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The medical model of disability, though beneficial for the medical professional, is often exclusionary, restrictive and dehumanizing when applied to the lived experience of disability. As a result, a critique of this model was constructed called the social model of disability. Much of the language used to articulate the purpose behind the social model of disability can be summed up within the word inclusion. However, this essay asserts that inclusiveness is an incomplete aspiration. The social model, as it currently stands, does not aid in creating a society where those with impairments actually belong. Rather, the social model aids in lessening the visibility, or negative consequence of, difference. Therefore, the social model does not invite society to welcome those with physical and intellectual impairments. It simply aids society in ignoring the existence of impairment by removing explicit forms of exclusion. Rather than simple inclusion, then, this essay uses John Swinton’s concept of friendship and Jean Vanier’s understanding of belonging to better articulate the intended outcome of the social model—a society where everyone can belong.

Keywords: belong, community, differently-able, disability, exclusion, friendship, inclusion, normality

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484 Steps towards Changing Students' Attitudes to Disability

Authors: Farzaneh Yazdani, Nastaran Yazdani, Laya Nobakht

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The aim of this study was to explore the changes that may happen in students attitudes regarding disability after attending the module ‘Disability: theories, nature and experiences’ designed around reflective self-awareness exercises. Literature indicates enhanced knowledge does not automatically lead to changes in attitude. Health care professionals are the most significant people to instil hope in their clients to pursue a happy life. As an advocate for people with disability, health care professionals need to believe themselves in people with disability being able to pursue a happy life as an abled body does. Researchers aimed to explore the impact of the ‘Disability’ module using discussion and reflective exercises, on students’ way of thinking and possible changes in attitude towards disability. Students were asked to write stories from the beginning and after completing the module. A thematic analysis was applied to identify the students’ way of communicating their thoughts and feelings about disable-bodied /disability before and after the module. Three major themes were identified to represent the differences before and after attending the module as: problem /solution oriented approach towards perceived problems, separating/ integrating disable/able-bodied, passive/ active role of disable-bodied and society.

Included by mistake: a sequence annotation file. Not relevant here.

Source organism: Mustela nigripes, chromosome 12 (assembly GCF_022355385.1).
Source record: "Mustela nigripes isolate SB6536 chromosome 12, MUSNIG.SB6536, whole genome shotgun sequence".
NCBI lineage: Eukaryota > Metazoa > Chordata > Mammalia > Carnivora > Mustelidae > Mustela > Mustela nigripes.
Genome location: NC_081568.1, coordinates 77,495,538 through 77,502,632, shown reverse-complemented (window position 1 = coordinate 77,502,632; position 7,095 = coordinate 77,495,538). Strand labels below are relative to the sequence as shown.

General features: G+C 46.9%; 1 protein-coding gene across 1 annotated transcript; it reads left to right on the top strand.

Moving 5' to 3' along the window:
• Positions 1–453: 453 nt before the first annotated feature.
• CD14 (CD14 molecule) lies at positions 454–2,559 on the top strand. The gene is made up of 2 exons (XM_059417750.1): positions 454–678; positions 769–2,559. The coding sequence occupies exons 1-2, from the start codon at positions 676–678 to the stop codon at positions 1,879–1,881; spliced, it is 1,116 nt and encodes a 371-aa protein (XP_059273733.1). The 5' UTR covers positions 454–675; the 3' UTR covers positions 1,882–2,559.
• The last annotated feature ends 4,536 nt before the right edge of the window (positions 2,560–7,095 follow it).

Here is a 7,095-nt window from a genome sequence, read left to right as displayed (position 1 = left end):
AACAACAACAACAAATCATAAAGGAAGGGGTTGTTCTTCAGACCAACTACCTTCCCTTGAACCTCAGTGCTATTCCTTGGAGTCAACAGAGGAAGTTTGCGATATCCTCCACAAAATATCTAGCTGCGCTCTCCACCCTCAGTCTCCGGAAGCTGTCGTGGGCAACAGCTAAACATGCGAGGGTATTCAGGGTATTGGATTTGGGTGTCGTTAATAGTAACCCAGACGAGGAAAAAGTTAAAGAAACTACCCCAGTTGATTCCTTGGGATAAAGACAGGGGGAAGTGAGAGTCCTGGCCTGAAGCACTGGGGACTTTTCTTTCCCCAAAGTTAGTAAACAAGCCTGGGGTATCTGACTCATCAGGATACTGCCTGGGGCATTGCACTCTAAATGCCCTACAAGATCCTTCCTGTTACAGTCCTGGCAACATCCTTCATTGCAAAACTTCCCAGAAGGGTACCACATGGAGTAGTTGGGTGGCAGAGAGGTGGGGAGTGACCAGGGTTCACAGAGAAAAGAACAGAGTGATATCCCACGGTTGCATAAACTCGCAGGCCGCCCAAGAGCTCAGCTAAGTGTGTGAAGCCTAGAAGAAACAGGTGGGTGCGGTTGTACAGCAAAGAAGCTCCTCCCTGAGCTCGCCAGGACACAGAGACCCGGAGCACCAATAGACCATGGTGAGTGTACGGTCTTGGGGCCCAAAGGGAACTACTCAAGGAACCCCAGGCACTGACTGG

Keywords: qualitative study, reflection, rehabilitation, thematic analysis

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483 The Imperative for Disability Studies as an Independent Area of Enquiry in Indian Academia

Authors: Anita Ghai

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The present paper explores the imperative to establish disability studies as an independent area of academic inquiry in India through the establishment of specific programmes in disability studies. The case study of the efforts made by the Ambedkar University, Delhi, to develop such programs and courses shall be used to substantiate this imperative as well as to explore some of the challenges entailed. The paper shall explore the certain extent aspects of relevant scholarship in the area of disability studies in India today and critically reflect on the perspectives of disability in this scholarship. The study of disability in India has hitherto been the prerogative of special education, rehabilitation psychology, and social work departments. While instances of these departments adopting critical approaches to disability can be identified, their empirical focus has perpetuated the production of disability as the site of suffering and oppression. The complex cultural, phenomenological, historical and economic discourses within which disability is embedded can be better captured within distinctive programmes that have disability sui generis as their focus. Such programs would foreground disability as an epistemology, which universalizes the study of disability from disabled people alone to an analysis of various other groups who have been historically marginalized. It will also play an important role in recuperating disability from a state of alterity. The interdisciplinary nature of disability studies offers an opportunity to integrate perspectives from the humanities and the social sciences in the proposed programs. Some of the challenges or rather aspects of reflection that emerge in the course of developing these programs are the criteria for determining the suitability of faculty to teach these programs and the challenges in identifying faculty and in addressing any apprehensions about career prospects that prospective students might have. The manner in which these concerns are being addressed through the collaboration of expertise as well as through the interdisciplinary and flexible nature of the program shall be addressed in the course of the paper. In conclusion, the paper shall foreground the need for disability studies programs in India, the re-appropriation of existing scholarship in the process of formulation these programs, emerging concerns and the manner in which these concerns will be addressed.